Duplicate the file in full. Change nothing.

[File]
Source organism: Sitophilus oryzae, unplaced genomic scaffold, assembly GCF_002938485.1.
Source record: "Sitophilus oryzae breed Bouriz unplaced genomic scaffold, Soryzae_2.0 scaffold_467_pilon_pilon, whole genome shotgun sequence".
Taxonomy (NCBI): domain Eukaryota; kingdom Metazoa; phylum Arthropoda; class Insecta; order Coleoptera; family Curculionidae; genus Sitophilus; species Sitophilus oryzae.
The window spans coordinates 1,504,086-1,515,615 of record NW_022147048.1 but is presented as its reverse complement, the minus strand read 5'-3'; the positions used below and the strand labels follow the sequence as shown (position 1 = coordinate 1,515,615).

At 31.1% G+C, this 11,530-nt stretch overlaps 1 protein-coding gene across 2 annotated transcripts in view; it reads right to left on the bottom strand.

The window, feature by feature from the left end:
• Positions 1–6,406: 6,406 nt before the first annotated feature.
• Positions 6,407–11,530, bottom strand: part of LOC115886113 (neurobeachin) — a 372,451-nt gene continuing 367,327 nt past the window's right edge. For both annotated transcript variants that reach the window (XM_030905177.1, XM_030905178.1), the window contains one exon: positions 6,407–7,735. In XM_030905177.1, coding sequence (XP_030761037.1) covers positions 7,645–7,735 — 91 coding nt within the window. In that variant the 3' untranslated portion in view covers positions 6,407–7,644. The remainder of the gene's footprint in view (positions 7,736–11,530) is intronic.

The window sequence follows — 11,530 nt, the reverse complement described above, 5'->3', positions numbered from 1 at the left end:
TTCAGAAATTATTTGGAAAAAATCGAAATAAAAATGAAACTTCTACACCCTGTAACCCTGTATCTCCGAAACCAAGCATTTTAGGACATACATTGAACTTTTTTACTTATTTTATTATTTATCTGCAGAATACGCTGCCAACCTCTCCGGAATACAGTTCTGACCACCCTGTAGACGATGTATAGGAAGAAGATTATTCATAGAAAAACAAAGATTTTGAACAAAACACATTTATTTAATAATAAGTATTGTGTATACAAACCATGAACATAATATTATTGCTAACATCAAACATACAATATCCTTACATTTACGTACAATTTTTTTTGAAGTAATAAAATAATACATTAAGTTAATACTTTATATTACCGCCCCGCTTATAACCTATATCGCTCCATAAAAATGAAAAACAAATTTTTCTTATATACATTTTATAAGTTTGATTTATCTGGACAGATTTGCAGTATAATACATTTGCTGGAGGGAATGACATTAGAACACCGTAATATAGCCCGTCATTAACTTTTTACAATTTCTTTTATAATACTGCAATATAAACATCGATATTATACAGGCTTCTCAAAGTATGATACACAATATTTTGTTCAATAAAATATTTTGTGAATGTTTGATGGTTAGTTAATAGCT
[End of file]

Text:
Source organism: Sitophilus oryzae, unplaced genomic scaffold, assembly GCF_002938485.1.
Source record: "Sitophilus oryzae breed Bouriz unplaced genomic scaffold, Soryzae_2.0 scaffold_467_pilon_pilon, whole genome shotgun sequence".
Taxonomy (NCBI): domain Eukaryota; kingdom Metazoa; phylum Arthropoda; class Insecta; order Coleoptera; family Curculionidae; genus Sitophilus; species Sitophilus oryzae.
The window spans coordinates 1,504,086-1,515,615 of record NW_022147048.1 but is presented as its reverse complement, the minus strand read 5'-3'; the positions used below and the strand labels follow the sequence as shown (position 1 = coordinate 1,515,615).

At 31.1% G+C, this 11,530-nt stretch overlaps 1 protein-coding gene across 2 annotated transcripts in view; it reads right to left on the bottom strand.

The window, feature by feature from the left end:
• Positions 1–6,406: 6,406 nt before the first annotated feature.
• Positions 6,407–11,530, bottom strand: part of LOC115886113 (neurobeachin) — a 372,451-nt gene continuing 367,327 nt past the window's right edge. For both annotated transcript variants that reach the window (XM_030905177.1, XM_030905178.1), the window contains one exon: positions 6,407–7,735. In XM_030905177.1, coding sequence (XP_030761037.1) covers positions 7,645–7,735 — 91 coding nt within the window. In that variant the 3' untranslated portion in view covers positions 6,407–7,644. The remainder of the gene's footprint in view (positions 7,736–11,530) is intronic.

The window sequence follows — 11,530 nt, the reverse complement described above, 5'->3', positions numbered from 1 at the left end:
TTCAGAAATTATTTGGAAAAAATCGAAATAAAAATGAAACTTCTACACCCTGTAACCCTGTATCTCCGAAACCAAGCATTTTAGGACATACATTGAACTTTTTTACTTATTTTATTATTTATCTGCAGAATACGCTGCCAACCTCTCCGGAATACAGTTCTGACCACCCTGTAGACGATGTATAGGAAGAAGATTATTCATAGAAAAACAAAGATTTTGAACAAAACACATTTATTTAATAATAAGTATTGTGTATACAAACCATGAACATAATATTATTGCTAACATCAAACATACAATATCCTTACATTTACGTACAATTTTTTTTGAAGTAATAAAATAATACATTAAGTTAATACTTTATATTACCGCCCCGCTTATAACCTATATCGCTCCATAAAAATGAAAAACAAATTTTTCTTATATACATTTTATAAGTTTGATTTATCTGGACAGATTTGCAGTATAATACATTTGCTGGAGGGAATGACATTAGAACACCGTAATATAGCCCGTCATTAACTTTTTACAATTTCTTTTATAATACTGCAATATAAACATCGATATTATACAGGCTTCTCAAAGTATGATACACAATATTTTGTTCAATAAAATATTTTGTGAATGTTTGATGGTTAGTTAATAGCT